"I'm a huge fan. He's a consummate professional," Vines says of Custer. "He has one thing a PR person has to have - complete honesty."
Others who have dealt with Custer echo that sentiment. "He's a straight shooter," says Paul Eisenstein, publisher of TheCarConnection.com, which operates out of Detroit. "He strikes a balance between his two clients: the one who pays the bills - Kia - and the other who justifies his job - the media."
Al Vinikour, a longtime Detroit PR man and auto enthusiast, says of Custer: "He won't call brown tan. If something is brown, with him it's brown."
Of his professional philosophy, Custer says, "I've always felt very strongly about the integrity of marketing and PR in terms of the messages we get out to our various audiences."
The message he's currently trying to get out revolves around Kia's new image. "We are trying to move toward a more sporty, youthful image," he notes. "We want Kia to become a 'young at heart' brand."
He's getting that message out not only to the traditional auto press, but to newspaper auto writers around the US. "Not everybody reads Car & Driver or Road & Track, but they read columns in their local papers," he reasons.
He strives to treat every auto writer, no matter the publication, with equal attention. "I try to be very egalitarian," he says. "They are all people I want to know and keep in touch with."
Custer also sees part of his job as explaining the American media and how it functions to his company's Korean owners, who are accustomed to a different type of press.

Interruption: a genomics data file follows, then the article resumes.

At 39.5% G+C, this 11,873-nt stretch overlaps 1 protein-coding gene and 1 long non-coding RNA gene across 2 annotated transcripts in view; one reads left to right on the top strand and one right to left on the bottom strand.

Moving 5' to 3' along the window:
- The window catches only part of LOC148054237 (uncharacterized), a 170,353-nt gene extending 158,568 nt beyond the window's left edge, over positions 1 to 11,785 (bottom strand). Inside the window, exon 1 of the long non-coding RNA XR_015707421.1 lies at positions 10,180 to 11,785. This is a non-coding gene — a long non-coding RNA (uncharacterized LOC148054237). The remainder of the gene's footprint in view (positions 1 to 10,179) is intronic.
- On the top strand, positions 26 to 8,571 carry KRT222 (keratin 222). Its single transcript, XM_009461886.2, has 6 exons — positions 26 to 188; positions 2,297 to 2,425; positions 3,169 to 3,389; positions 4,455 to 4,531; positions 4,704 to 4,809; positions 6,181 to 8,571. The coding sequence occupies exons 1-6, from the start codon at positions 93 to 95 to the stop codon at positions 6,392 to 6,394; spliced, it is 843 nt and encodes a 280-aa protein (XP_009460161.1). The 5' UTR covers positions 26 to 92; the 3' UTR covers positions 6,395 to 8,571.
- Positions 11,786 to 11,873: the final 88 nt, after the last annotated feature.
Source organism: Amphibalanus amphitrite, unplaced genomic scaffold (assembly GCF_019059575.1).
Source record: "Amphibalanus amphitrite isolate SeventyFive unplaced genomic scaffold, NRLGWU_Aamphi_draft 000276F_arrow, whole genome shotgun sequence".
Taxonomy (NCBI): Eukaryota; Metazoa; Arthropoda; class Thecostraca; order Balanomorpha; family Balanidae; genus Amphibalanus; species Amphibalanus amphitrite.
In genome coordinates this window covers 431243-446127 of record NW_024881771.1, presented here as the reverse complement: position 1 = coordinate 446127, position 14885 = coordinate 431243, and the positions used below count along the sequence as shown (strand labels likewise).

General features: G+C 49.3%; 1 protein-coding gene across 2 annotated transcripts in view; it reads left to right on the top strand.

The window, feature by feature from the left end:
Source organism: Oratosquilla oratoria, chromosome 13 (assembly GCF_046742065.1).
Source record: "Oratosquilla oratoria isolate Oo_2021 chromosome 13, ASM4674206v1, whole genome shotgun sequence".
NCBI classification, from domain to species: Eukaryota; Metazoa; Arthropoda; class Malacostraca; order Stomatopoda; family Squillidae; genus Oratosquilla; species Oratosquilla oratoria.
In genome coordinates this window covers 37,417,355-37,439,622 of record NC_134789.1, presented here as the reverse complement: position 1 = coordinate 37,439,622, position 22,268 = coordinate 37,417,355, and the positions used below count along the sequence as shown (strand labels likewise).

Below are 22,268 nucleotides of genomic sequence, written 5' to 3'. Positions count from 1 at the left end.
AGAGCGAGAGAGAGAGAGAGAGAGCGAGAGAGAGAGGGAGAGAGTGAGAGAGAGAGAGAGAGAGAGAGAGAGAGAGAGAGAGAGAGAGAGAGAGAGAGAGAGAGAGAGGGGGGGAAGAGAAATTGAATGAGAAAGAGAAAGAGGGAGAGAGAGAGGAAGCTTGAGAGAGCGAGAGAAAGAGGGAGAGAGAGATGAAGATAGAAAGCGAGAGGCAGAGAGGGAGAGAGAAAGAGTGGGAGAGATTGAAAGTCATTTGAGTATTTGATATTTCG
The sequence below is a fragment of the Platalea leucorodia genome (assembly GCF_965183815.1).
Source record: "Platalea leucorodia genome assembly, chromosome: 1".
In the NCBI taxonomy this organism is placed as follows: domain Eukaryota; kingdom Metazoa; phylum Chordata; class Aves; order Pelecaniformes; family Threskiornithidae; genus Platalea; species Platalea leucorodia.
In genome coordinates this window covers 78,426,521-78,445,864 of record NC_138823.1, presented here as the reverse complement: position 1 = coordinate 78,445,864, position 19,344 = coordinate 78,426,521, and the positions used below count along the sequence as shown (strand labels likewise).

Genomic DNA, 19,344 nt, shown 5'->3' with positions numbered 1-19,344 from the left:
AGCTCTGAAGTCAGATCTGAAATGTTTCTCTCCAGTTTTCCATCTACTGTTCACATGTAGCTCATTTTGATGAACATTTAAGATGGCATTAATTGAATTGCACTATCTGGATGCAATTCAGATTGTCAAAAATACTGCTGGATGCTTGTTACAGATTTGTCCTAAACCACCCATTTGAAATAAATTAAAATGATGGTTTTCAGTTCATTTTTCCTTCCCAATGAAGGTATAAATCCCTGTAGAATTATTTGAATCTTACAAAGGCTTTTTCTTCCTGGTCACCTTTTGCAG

"We make sure our Korean colleagues understand that we have a much different relationship with the media here," he says. "We don't expect every review to be 100% positive. That's not the way the US media operates."
Custer sees Kia getting increased coverage, but knows he won't be able to change perceptions overnight. "This will take a while to accomplish," he says.
Others might tire of such a challenge and flee for a larger automaker with more PR resources and higher brand recognition, but Custer says he has no intention of doing that.
He loves living in California - Kia is based in Irvine - and can't see moving back to the chilly Midwest for a job in Detroit. "I've shoveled enough snow in my life," he jokes.
His hobbies of distance running, biking, and tennis also are better suited to the warm climate of California.
Besides not leaving the West Coast, Custer also can't imagine leaving the auto business. "I think I'll always do this," he says. "I like it. I guess from a professional standpoint, I don't want to grow up. I figure the guy with the most car magazines before he dies wins."
PR director, Kia Motors America
January 2001-April 2002
VP, global marketing and communications, Korn/Ferry International
August 1988-January 2001
Director, public affairs and corporate comms, Mitsubishi Motor Sales of America
January 1988-August 1988
Director, automotive group, Bob Thomas & Associates
January 1983-January 1988
Director, state government relations, American Medical International
March 1982-January 1983
SAE, Hannaford & Company
January 1977-March 1982
Director of corporate relations, Youth for Understanding
January 1971-January 1977
Executive assistant/press assistant, congressman Lee Hamilton